Knot-tying is a form of written communication. This is one of the biggest stretches in that overly complex messages are communicated with a mere knot or three, but it’s an intriguing idea.
And the Shadows…what an amazing idea. And I hope we learn more about Shadows as the show unfolds.
And best yet, none of these things are explained in a stupid info dump. The world is presented as-is, and the actions, lives of the characters, and the world itself are all allowed to speak for themselves. The show runners trust the audience to cotton on to what is happening, and that really works for me.
I’ve also enjoyed watching the (rather violent) combat. The show has seemingly put much thought into how a sightless world of humans would fight, and the combat system they develop works for me. Jason Momoa, in particular, is amazing, and the things he does as the sightless Baba Voss are simply different from any combat I’ve seen ever before. The weapons are subtly (and not-so-subtly) different, the moves are different, the strikes and swings are different. It’s all just fascinating.
(Ignore) The Nitpicks
One friend of mine honed in on how Queen Kane wears a crown in one of See‘s trailers. I’m invested in the show and have a quick response: people cling to vestiges of power from the past. Take a look at Czars, Tzars, and Tsars almost two thousand years after Augustus Cæsar himself took his uncle Julius’s last name to glom onto his legacy for an example of this. It’s easy to see this culture clinging to a crown no one can see out of tradition.
On the other hand, I got cranky in the 2nd or 3rd episode when Baba Voss’s tribe ran into issues with inbreeding and genetic defects 12 years into living an isolated existence. That would require generations, not a dozen years, thank you very much.
And still others have whined about the entire premise of the show.
Whatever. If you don’t like it, more power to you, but this show gets almost everything right, and it does so in compelling and interesting ways.
See, a Show about People
And that’s probably because See is first and foremost a show about people. The setting is the vehicle for the story, not the point of the story. I’ve been thinking back on Joss Whedon talking about how Buffy the Vampire Slayer was a show about people and relationships, about friendships. Buffy is set in a world of vampires and hellmouths, but it’s immaterial to what the show was about,. and that is the big secret that makes Joss Whedon such a great story teller. His shows are never about the world they are in, and are always about the people who live in that world.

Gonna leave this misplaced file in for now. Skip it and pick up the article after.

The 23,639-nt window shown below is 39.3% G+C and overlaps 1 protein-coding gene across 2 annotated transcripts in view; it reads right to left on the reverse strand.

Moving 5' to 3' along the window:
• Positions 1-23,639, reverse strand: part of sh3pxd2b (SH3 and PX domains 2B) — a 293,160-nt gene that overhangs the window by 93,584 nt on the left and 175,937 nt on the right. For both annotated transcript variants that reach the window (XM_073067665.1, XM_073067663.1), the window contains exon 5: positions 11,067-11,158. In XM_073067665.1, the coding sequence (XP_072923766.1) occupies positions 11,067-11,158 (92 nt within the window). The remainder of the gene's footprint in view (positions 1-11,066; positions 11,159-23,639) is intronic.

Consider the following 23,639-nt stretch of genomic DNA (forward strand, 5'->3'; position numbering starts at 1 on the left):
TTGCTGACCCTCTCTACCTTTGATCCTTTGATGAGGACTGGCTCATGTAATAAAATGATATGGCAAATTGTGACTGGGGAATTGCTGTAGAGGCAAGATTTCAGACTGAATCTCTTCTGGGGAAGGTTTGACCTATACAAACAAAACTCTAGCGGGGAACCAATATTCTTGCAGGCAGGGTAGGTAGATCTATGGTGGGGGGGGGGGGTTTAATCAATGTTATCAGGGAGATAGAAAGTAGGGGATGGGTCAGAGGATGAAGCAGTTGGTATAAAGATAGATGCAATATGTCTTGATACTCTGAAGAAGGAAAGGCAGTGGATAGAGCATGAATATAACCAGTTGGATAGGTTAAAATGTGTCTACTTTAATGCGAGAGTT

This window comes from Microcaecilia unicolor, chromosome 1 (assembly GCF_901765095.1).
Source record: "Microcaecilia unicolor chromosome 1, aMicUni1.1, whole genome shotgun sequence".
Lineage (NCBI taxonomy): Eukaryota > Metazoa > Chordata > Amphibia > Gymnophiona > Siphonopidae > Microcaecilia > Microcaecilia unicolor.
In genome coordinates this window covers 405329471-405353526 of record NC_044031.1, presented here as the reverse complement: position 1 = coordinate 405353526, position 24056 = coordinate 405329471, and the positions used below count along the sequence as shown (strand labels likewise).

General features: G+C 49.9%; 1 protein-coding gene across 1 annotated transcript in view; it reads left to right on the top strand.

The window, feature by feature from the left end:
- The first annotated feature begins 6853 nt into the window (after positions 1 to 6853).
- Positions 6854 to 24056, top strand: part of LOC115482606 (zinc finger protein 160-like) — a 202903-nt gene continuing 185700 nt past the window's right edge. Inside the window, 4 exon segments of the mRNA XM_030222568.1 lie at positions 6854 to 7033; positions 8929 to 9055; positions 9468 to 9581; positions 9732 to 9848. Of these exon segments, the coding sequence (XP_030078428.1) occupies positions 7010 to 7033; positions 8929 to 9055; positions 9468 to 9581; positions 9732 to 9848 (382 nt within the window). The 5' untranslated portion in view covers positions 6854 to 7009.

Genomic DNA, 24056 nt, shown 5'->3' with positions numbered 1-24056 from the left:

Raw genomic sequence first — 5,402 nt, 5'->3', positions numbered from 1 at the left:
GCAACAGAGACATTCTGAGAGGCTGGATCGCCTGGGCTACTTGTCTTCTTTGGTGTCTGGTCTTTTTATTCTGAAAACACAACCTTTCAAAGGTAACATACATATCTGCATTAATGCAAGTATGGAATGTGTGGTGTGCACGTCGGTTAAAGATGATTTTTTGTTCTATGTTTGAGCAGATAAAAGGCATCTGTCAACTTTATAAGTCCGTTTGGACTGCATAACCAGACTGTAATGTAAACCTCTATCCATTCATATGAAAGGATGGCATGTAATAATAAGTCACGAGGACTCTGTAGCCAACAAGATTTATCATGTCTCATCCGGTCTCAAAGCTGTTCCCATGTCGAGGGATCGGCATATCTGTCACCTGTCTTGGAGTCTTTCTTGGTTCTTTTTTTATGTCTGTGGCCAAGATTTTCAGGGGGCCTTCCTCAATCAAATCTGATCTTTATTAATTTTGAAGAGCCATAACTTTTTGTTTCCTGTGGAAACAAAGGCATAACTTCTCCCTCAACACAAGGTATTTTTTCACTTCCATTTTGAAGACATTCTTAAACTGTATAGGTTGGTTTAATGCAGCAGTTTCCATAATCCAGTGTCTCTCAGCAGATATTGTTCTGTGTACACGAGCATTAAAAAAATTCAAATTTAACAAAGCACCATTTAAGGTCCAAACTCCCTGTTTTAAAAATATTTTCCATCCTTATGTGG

That’s the case with See. The world building is great and the premise is interesting, but at its heart, See is about people. Those people are struggling to live, some are struggling with their identity. Some are struggling with their own pasts. Some struggle to protect their family, and even to know who their family is. Some are petty. Some are brave and honorable. Some are scared. Many of these people carry secrets, and keep those secrets to either protect others or to protect themselves. Some are vindictive and hateful. Some duty bound. Hunting witches is just a job, after all.
What makes See so great is that the world I described in glowing terms quickly recedes into the background. By he 4th or 5th episode, while there were a couple of things that stood out for me and made me go, “Huh, yeah, that’s cool,” I wasn’t thinking about the world. I took it for granted, which is quite the trick for a show with such a fantastical premise.